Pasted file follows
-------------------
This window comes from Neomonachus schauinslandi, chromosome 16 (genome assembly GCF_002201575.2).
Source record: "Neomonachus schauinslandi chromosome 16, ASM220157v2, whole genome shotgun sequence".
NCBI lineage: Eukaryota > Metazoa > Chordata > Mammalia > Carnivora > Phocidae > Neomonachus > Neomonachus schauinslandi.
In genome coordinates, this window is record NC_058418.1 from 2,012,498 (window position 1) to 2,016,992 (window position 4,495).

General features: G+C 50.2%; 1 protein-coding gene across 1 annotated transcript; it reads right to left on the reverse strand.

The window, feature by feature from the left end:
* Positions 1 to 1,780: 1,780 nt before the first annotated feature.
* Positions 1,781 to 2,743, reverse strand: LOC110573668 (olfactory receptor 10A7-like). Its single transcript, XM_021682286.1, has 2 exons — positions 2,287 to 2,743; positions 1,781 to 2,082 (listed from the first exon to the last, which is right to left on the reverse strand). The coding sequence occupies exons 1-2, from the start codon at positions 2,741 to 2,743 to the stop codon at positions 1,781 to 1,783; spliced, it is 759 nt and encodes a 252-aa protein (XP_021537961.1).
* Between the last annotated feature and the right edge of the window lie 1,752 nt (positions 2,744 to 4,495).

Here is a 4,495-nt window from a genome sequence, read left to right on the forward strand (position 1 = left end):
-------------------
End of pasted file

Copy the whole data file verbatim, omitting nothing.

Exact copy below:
This window comes from Neomonachus schauinslandi, chromosome 16 (genome assembly GCF_002201575.2).
Source record: "Neomonachus schauinslandi chromosome 16, ASM220157v2, whole genome shotgun sequence".
NCBI lineage: Eukaryota > Metazoa > Chordata > Mammalia > Carnivora > Phocidae > Neomonachus > Neomonachus schauinslandi.
In genome coordinates, this window is record NC_058418.1 from 2,012,498 (window position 1) to 2,016,992 (window position 4,495).

General features: G+C 50.2%; 1 protein-coding gene across 1 annotated transcript; it reads right to left on the reverse strand.

The window, feature by feature from the left end:
* Positions 1 to 1,780: 1,780 nt before the first annotated feature.
* Positions 1,781 to 2,743, reverse strand: LOC110573668 (olfactory receptor 10A7-like). Its single transcript, XM_021682286.1, has 2 exons — positions 2,287 to 2,743; positions 1,781 to 2,082 (listed from the first exon to the last, which is right to left on the reverse strand). The coding sequence occupies exons 1-2, from the start codon at positions 2,741 to 2,743 to the stop codon at positions 1,781 to 1,783; spliced, it is 759 nt and encodes a 252-aa protein (XP_021537961.1).
* Between the last annotated feature and the right edge of the window lie 1,752 nt (positions 2,744 to 4,495).

Here is a 4,495-nt window from a genome sequence, read left to right on the forward strand (position 1 = left end):